We must not forget that however those competences are eventually explained they were of tremendous importance for human beings, not least because the contents of Euclid's Elements are still in use by engineers, scientists and mathematicians all around the planet, every day. Moreover, the kinds of learning involved seem to be beyond the scope of current (e.g. 2017) AI robot designs and learning mechanisms, e.g. "deep learning" that depends on probabilistic reasoning. (This topic is discussed further in

The P-geometry document begins to specify a variant of Euclidean geometry without the parallel axiom, but allowing for translation and rotation of line segments while maintaining their length.

P-geometry (not yet fully specified) is used to trisect an arbitrary angle.

There is a "process" version of the proof of Pythagoras theorem that makes use of a video. A version implemented in Pop-11 is illustrated in the video in this tutorial:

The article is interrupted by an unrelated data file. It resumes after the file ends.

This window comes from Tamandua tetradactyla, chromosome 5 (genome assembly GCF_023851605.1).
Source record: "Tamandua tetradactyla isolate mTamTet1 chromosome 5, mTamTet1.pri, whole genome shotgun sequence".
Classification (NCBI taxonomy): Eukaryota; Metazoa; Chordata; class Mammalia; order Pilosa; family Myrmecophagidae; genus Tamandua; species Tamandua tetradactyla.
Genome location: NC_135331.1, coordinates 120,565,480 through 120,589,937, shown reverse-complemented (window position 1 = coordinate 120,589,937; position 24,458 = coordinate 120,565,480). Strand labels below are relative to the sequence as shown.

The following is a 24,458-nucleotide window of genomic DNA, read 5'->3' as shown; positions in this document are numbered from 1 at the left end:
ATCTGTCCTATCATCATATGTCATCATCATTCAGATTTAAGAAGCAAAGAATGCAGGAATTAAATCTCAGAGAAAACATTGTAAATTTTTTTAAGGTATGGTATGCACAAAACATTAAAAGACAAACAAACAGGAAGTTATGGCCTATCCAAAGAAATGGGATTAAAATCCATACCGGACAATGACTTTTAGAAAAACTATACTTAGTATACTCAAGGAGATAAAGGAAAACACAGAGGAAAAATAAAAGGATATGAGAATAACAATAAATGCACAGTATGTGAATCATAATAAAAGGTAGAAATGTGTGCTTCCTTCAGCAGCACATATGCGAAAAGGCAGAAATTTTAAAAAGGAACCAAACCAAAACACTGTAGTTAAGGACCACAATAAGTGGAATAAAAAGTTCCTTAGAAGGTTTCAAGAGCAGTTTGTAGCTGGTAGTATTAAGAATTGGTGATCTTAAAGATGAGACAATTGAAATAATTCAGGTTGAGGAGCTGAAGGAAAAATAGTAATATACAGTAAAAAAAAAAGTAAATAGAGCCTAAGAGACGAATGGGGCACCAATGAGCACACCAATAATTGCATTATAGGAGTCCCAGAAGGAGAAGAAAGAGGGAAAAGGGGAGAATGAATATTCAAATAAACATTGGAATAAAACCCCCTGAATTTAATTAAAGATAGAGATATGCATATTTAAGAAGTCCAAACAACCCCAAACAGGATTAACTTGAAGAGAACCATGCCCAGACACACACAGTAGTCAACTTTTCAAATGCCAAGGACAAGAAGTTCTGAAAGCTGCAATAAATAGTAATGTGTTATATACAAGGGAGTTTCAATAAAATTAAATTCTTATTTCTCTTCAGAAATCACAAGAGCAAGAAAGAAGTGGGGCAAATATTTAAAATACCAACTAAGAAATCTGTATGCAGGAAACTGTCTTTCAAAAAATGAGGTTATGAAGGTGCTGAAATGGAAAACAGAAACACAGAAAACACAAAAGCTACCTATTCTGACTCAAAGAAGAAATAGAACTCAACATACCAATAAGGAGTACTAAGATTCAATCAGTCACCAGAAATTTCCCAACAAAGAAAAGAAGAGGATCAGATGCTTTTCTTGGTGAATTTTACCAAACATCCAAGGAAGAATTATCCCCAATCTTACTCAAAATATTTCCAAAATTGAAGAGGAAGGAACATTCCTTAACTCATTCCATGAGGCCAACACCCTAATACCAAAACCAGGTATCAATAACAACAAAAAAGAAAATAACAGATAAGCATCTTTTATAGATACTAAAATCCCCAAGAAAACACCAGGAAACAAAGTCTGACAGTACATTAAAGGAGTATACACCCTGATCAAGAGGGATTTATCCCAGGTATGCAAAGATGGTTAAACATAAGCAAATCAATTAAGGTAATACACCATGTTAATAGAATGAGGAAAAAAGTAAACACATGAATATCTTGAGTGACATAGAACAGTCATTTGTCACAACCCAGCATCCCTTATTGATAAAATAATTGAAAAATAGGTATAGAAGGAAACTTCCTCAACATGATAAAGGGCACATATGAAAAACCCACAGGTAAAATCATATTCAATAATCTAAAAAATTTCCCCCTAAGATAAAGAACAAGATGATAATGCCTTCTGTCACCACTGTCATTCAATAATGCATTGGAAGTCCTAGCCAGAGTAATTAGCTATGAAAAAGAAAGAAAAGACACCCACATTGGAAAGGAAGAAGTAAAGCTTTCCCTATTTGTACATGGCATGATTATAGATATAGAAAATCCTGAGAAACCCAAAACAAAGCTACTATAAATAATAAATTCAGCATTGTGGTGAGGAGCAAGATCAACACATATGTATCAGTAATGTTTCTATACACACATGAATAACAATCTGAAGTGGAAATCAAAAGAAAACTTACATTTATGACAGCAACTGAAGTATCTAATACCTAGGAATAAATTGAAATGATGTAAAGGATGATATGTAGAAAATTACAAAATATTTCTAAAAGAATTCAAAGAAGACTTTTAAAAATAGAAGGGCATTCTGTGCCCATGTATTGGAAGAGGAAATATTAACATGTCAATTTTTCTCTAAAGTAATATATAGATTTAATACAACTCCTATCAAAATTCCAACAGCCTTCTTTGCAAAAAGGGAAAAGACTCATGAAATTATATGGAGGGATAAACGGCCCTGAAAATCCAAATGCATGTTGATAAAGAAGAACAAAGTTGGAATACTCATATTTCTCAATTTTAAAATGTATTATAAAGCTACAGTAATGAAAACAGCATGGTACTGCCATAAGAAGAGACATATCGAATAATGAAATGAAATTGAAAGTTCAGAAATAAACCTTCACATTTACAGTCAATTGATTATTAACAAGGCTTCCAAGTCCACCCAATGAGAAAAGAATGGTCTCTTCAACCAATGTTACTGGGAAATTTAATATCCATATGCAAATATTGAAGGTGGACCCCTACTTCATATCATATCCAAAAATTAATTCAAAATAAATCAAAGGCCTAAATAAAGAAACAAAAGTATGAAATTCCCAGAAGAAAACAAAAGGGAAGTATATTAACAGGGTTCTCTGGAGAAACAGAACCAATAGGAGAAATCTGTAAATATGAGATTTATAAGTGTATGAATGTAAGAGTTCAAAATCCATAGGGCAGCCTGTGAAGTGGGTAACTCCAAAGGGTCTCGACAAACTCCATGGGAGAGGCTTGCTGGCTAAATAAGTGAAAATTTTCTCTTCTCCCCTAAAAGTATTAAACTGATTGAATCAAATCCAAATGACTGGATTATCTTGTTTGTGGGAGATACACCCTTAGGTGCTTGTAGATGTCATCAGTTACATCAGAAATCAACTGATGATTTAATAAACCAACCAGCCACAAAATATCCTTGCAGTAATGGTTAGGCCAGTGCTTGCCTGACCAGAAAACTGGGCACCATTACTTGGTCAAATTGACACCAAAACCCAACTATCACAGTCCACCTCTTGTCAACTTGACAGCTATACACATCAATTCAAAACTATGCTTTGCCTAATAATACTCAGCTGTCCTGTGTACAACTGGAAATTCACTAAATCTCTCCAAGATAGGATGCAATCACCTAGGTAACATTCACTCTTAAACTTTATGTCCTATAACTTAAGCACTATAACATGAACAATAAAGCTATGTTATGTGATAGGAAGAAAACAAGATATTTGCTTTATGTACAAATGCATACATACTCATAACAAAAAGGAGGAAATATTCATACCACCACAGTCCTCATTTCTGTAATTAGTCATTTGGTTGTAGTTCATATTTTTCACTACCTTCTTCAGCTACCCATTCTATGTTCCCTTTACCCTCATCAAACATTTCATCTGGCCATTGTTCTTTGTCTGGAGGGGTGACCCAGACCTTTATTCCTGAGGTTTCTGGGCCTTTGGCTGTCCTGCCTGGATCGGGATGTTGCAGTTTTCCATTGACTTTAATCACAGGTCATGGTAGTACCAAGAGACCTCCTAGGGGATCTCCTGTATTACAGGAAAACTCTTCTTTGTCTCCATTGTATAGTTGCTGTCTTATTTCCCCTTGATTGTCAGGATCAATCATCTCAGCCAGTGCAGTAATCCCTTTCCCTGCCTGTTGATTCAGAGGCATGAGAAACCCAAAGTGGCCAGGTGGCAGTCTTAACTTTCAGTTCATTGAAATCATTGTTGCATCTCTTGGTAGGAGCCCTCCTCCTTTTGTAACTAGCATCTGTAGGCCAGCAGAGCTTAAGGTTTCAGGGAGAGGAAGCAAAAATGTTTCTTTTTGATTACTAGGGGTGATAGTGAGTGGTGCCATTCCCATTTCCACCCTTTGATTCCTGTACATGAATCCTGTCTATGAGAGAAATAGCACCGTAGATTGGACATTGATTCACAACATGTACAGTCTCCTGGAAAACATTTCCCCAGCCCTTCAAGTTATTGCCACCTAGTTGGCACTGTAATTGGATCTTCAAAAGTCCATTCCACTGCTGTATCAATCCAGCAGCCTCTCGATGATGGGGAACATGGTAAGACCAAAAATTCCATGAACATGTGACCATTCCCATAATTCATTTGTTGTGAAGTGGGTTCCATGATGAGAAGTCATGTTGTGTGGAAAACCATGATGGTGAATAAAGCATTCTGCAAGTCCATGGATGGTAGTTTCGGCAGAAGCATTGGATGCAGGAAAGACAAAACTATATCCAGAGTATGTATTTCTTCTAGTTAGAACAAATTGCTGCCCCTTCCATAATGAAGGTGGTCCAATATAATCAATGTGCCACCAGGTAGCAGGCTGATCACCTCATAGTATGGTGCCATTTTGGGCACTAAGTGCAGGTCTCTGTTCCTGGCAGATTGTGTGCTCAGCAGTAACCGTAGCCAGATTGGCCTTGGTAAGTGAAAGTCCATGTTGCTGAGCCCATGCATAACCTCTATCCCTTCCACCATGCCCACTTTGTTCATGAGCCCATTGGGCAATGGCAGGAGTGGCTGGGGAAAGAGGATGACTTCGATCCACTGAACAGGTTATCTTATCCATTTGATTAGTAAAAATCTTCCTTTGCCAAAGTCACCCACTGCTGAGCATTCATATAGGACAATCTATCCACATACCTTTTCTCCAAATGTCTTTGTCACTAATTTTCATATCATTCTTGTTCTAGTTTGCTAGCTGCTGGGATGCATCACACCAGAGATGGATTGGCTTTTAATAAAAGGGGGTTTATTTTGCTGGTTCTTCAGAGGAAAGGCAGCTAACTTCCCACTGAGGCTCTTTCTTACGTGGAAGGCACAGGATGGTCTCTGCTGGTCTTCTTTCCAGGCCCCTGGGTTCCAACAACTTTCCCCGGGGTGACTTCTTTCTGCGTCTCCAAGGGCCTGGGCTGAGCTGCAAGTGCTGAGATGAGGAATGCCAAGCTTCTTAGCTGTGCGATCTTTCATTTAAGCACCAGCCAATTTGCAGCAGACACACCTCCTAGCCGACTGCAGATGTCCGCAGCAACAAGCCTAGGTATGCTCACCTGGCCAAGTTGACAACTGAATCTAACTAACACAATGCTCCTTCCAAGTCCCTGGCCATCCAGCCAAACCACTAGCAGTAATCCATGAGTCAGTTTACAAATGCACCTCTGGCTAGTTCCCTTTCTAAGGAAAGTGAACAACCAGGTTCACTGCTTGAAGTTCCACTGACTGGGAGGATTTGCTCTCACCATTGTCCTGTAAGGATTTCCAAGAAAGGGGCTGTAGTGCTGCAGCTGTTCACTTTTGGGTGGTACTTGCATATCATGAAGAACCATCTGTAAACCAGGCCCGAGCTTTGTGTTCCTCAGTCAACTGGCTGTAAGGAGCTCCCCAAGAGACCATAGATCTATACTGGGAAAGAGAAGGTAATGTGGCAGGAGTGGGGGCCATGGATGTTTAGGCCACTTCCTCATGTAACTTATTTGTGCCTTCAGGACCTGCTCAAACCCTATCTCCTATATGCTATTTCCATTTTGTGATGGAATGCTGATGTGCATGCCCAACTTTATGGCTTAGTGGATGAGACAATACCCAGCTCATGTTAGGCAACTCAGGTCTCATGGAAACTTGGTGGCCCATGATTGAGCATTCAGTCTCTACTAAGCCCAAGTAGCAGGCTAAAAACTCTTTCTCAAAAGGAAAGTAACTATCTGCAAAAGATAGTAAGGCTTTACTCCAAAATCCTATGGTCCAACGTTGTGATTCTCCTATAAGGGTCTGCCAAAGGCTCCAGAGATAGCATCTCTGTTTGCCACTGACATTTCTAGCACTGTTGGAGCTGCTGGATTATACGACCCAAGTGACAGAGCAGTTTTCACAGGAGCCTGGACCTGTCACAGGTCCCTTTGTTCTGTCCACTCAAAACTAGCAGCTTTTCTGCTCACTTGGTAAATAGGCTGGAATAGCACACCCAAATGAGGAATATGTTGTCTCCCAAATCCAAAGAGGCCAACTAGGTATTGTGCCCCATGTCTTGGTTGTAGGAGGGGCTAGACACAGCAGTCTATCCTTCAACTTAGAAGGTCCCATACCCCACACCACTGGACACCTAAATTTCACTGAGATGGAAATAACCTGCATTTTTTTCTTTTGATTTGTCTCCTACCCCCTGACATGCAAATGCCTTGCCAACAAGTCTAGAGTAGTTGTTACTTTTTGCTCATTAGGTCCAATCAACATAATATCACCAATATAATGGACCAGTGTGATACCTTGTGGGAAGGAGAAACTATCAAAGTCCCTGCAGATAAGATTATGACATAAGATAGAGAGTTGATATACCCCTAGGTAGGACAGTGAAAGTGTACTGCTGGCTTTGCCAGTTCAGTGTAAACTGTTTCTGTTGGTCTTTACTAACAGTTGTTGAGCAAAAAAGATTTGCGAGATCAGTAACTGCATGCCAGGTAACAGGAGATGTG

The video attempts to demonstrate the invariance by showing how the shapes and or sizes of the triangles, squares and rectangles can be changed without changing the structural relationships. This was inspired by a demonstration originally provided by Norman Foo, using different transformations:
One of the striking facts about Pythagoras' theorem is how many different ways it can be, and has been, proved.

NB: The programs that present such proofs do not themselves understand the proofs. They can be powerful "cognitive prosthetics" for humans learning mathematics, but the programs do not know what they have done, or why they have done it, and do not understand the invariants involved -- e.g. essentially the same proof could have started with a triangle with different angles, or a triangle of a different size.


Added 9 Feb 2013: Another proof of the sum theorem, by Kay Hughes
Modified 4 Mar 2013: